BRAF/MEK Inhibition in Melanoma: An Update
Lisa A. Kottschade, APRN, MSN, CNP, and Kathleen M. Madden, RN, MSN, FNP-BC, AOCNP®, APHN
Mayo Clinic, Rochester, Minnesota; and Laura and Isaac Perlmutter Clinical Cancer Center at NYU Langone Medical Center, New York City, New York
Authors’ disclosures of conflicts of interest are found at the end of this article.
Lisa A. Kottschade, APRN, MSN, CNP, Mayo Clinic, Department of Oncology, 200 First Street SW, Rochester, MN 55905.
J Adv Pract Oncol 2018;9(suppl 1):31–38 |
© 2018 Harborside™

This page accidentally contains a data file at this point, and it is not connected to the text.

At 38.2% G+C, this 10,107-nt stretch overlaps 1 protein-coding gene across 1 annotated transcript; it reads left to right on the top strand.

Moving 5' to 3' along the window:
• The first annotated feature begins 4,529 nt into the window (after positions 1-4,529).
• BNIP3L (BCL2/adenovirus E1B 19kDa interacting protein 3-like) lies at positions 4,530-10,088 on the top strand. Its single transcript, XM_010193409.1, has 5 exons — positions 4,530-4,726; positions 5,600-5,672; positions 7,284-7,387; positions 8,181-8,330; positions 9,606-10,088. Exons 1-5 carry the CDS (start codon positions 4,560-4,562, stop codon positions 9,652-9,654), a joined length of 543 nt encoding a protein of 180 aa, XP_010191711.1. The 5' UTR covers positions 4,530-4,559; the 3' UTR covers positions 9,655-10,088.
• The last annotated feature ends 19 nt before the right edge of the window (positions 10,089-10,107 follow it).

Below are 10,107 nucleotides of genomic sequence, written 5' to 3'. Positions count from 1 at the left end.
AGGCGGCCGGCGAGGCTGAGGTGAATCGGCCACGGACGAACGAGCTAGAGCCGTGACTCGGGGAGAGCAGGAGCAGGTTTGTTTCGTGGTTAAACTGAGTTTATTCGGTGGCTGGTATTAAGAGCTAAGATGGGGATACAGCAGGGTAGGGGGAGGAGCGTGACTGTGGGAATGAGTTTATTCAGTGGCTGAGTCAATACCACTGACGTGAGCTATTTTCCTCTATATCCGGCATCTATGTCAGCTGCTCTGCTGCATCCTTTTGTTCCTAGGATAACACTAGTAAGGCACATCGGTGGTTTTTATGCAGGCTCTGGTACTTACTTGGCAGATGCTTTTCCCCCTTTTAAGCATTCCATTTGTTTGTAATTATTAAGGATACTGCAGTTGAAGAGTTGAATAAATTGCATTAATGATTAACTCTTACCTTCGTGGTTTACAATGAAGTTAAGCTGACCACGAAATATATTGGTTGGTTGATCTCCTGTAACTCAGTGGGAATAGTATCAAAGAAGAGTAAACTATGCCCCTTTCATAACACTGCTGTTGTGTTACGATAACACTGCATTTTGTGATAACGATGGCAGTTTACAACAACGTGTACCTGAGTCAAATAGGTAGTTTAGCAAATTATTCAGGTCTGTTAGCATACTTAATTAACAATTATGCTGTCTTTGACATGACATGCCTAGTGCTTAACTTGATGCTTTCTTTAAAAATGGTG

Melanoma accounts for significant mortality, and its incidence continues to rise. Extensive research regarding the molecular basis of melanoma has identified a critical role for the aberrantly activated MAPK pathway in its pathogenesis, which is now the basis for targeted therapy. While BRAF inhibitors were initially associated with improved outcomes in BRAF-mutant melanoma, acquired resistance is known to cause relapse and refractory disease. Combining BRAF inhibitors with MEK inhibitors has now emerged as a standard of care for treating both metastatic and adjuvant melanoma patients whose tumors harbor BRAF V600 mutations. This review article outlines the role of the MAPK pathway and BRAF mutations in melanoma and examines the efficacy of BRAF and MEK inhibitors in overcoming current challenges in the treatment of patients with melanoma. The safety and effectiveness of newly approved BRAF/MEK combinations is also reviewed.
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